How can I modify the tftp timeout?


I'd like to test if a tFTP server is up and if it's up I'm downloading some scripts on to the switch. Right now I'm trying to download a dummy file from the tFTP server using this command

tftp get serverIP dummyFile.xsf

if the tftp server is up, I get a reply very fast that the file is not available. But if the server is down the timeout for the tftp command is 60 seconds. It is very long in my application. I'd like to decrease it to 5-6 seconds. Is this possible?

Is there any other method to find out if the server is up or not?

EDIT:

BTW, I've tried to ping the tFTP server but even when it's up I get this errPacket transmit error: Packet transmit error; Destination unreachable

6 replies

Userlevel 7
Hi Ali,

When you try to ping the TFTP server, are you using vr-default or vr-mgmt? In EXOS 'ping' defaults to vr-default, while tftp defaults to 'vr-mgmt'. I would suggest specifying vr-mgmt when you ping to see if that gets what you want.

ping vr vr-mgmt [i][/code]
-Brandon
Brandon Clay wrote:

Hi Ali,

When you try to ping the TFTP server, are you using vr-default or vr-mgmt? In EXOS 'ping' defaults to vr-default, while tftp defaults to 'vr-mgmt'. I would suggest specifying vr-mgmt when you ping to see if that gets what you want.

ping vr vr-mgmt [i][/code]
-Brandon

Thanks Brandon. It is working now. But the problem is that I'm running the tFTP server on a Windows machine and right now even if the server is not up I get a reply to ping requests.

Can I modify the tFTP timeout?
Userlevel 6
Hi Ali, currently there is no native CLI option to modify the TFTP timeout.

An option would be creating a Python script to ping the server through MGMT vlan and only start the TFTP process if the server is up.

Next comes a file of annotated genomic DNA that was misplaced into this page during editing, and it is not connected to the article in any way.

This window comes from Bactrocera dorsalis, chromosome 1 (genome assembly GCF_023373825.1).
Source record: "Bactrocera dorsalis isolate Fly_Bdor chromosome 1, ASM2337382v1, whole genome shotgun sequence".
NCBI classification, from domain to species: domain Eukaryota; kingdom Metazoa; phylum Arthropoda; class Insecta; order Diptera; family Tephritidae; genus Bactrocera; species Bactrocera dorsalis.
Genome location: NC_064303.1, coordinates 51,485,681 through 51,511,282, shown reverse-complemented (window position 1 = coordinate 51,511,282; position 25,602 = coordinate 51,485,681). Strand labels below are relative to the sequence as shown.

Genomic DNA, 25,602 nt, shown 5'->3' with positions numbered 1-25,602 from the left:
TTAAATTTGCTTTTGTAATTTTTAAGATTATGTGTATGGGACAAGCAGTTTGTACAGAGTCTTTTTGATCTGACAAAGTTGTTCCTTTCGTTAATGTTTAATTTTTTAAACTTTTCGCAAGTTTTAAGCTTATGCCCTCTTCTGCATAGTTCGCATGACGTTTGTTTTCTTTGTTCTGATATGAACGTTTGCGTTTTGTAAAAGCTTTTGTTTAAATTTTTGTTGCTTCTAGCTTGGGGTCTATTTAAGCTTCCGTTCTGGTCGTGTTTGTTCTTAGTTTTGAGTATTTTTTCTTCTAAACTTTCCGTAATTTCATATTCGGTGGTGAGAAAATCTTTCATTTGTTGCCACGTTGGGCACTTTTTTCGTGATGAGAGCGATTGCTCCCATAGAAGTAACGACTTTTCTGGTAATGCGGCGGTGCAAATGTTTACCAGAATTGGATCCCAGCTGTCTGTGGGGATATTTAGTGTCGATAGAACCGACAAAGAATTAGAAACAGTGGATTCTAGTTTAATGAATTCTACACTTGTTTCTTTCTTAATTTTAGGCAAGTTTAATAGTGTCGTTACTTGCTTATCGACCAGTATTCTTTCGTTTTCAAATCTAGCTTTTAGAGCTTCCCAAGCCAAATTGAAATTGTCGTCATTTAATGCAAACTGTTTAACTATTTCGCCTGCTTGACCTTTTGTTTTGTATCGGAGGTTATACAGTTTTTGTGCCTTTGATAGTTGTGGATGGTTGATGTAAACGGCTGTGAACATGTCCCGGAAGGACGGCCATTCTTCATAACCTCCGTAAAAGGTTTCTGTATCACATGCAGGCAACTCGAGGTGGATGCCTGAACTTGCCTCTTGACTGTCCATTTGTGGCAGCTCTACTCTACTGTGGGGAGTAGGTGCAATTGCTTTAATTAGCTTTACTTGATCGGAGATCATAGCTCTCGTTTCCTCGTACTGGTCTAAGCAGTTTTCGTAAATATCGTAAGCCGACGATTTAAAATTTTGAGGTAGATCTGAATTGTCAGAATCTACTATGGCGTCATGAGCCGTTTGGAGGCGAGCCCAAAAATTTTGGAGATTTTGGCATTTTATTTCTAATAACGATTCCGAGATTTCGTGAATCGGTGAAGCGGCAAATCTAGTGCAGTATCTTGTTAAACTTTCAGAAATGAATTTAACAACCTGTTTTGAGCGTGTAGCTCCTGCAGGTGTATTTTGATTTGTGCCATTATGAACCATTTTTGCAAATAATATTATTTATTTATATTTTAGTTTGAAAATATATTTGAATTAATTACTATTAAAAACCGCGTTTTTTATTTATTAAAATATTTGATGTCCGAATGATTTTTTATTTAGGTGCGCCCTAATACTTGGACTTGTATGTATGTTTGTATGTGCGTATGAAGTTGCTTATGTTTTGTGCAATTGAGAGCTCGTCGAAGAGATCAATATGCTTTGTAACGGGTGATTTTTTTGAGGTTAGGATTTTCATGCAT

However this script might need to be created from scratch.

You can find some examples for Python scripts in the link below:

EXOS Python Scripts

Note: Python version 2.7.3 has been integrated into EXOS since EXOS 15.6.1
Henrique wrote:

Hi Ali, currently there is no native CLI option to modify the TFTP timeout.

An option would be creating a Python script to ping the server through MGMT vlan and only start the TFTP process if the server is up.

However this script might need to be created from scratch.

You can find some examples for Python scripts in the link below:

EXOS Python Scripts

Note: Python version 2.7.3 has been integrated into EXOS since EXOS 15.6.1

Hi Henrique, thanks for your comment. I can write the python script but as I've explained to@Brandon my tFTP server is running on a Windows machine so if I ping the tFTP server and even if the server is not running I will get a reply to my ping requests, so ping is not useful in my case.
Userlevel 6
Henrique wrote:

Hi Ali, currently there is no native CLI option to modify the TFTP timeout.

An option would be creating a Python script to ping the server through MGMT vlan and only start the TFTP process if the server is up.

However this script might need to be created from scratch.

You can find some examples for Python scripts in the link below:

EXOS Python Scripts

Note: Python version 2.7.3 has been integrated into EXOS since EXOS 15.6.1

Using python you could use expect and the timeout option so it will fail if the command is not finished within that timeout.
Something like below but then you need to extend that a bit.

import pexpectimport exshexpect
exosPrompt = ' # '
Create an expect object. Pass in the prompt and the back end function to call:
p = exshexpect.exshspawn(exosPrompt, exsh.clicmd)
Use sendline to send commands to the backend function (in this case exsh.clicmd) :
p.sendline('tftp get [i] ') <-
idx = p.expect([exosPrompt, pexpect.EOF, pexpect.TIMEOUT])
Userlevel 3
Can I ask why you are doing this from a switch and not a server? It seems to me that it is much easier to write a script to test your tftp server and then send out notification (syslog/email) if the tftp server fails and put it on a cronjob. Or even use nmap/nping or udpping to verify that your tftp server is up. that way you don't actually have to transfer any files.

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